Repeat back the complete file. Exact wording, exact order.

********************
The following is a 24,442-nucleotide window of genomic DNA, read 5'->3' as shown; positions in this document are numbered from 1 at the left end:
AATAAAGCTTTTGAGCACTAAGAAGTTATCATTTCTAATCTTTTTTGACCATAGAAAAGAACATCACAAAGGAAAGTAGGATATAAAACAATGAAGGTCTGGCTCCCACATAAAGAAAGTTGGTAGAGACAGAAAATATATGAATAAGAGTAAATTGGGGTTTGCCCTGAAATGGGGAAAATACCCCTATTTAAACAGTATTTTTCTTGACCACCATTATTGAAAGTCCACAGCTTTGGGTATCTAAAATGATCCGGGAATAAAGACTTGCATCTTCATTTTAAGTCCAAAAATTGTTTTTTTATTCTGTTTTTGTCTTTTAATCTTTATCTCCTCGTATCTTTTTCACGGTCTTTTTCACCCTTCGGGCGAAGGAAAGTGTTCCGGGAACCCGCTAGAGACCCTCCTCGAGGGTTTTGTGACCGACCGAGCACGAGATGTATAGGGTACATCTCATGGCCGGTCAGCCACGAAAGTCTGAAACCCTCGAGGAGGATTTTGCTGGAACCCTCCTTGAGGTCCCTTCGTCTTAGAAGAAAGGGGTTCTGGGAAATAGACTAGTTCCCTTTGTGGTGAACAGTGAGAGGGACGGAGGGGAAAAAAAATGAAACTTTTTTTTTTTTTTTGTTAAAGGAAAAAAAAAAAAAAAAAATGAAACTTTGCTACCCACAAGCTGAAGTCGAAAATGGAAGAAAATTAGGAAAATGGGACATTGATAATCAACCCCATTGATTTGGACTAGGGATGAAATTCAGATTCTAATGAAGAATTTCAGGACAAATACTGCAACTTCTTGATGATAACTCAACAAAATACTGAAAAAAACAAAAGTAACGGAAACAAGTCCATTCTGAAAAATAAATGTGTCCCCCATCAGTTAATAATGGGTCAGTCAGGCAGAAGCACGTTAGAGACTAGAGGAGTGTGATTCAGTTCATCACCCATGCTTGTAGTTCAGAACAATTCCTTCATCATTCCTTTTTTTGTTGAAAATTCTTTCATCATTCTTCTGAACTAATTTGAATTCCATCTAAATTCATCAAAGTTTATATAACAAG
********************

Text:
The following is a 24,442-nucleotide window of genomic DNA, read 5'->3' as shown; positions in this document are numbered from 1 at the left end:
AATAAAGCTTTTGAGCACTAAGAAGTTATCATTTCTAATCTTTTTTGACCATAGAAAAGAACATCACAAAGGAAAGTAGGATATAAAACAATGAAGGTCTGGCTCCCACATAAAGAAAGTTGGTAGAGACAGAAAATATATGAATAAGAGTAAATTGGGGTTTGCCCTGAAATGGGGAAAATACCCCTATTTAAACAGTATTTTTCTTGACCACCATTATTGAAAGTCCACAGCTTTGGGTATCTAAAATGATCCGGGAATAAAGACTTGCATCTTCATTTTAAGTCCAAAAATTGTTTTTTTATTCTGTTTTTGTCTTTTAATCTTTATCTCCTCGTATCTTTTTCACGGTCTTTTTCACCCTTCGGGCGAAGGAAAGTGTTCCGGGAACCCGCTAGAGACCCTCCTCGAGGGTTTTGTGACCGACCGAGCACGAGATGTATAGGGTACATCTCATGGCCGGTCAGCCACGAAAGTCTGAAACCCTCGAGGAGGATTTTGCTGGAACCCTCCTTGAGGTCCCTTCGTCTTAGAAGAAAGGGGTTCTGGGAAATAGACTAGTTCCCTTTGTGGTGAACAGTGAGAGGGACGGAGGGGAAAAAAAATGAAACTTTTTTTTTTTTTTTGTTAAAGGAAAAAAAAAAAAAAAAAATGAAACTTTGCTACCCACAAGCTGAAGTCGAAAATGGAAGAAAATTAGGAAAATGGGACATTGATAATCAACCCCATTGATTTGGACTAGGGATGAAATTCAGATTCTAATGAAGAATTTCAGGACAAATACTGCAACTTCTTGATGATAACTCAACAAAATACTGAAAAAAACAAAAGTAACGGAAACAAGTCCATTCTGAAAAATAAATGTGTCCCCCATCAGTTAATAATGGGTCAGTCAGGCAGAAGCACGTTAGAGACTAGAGGAGTGTGATTCAGTTCATCACCCATGCTTGTAGTTCAGAACAATTCCTTCATCATTCCTTTTTTTGTTGAAAATTCTTTCATCATTCTTCTGAACTAATTTGAATTCCATCTAAATTCATCAAAGTTTATATAACAAG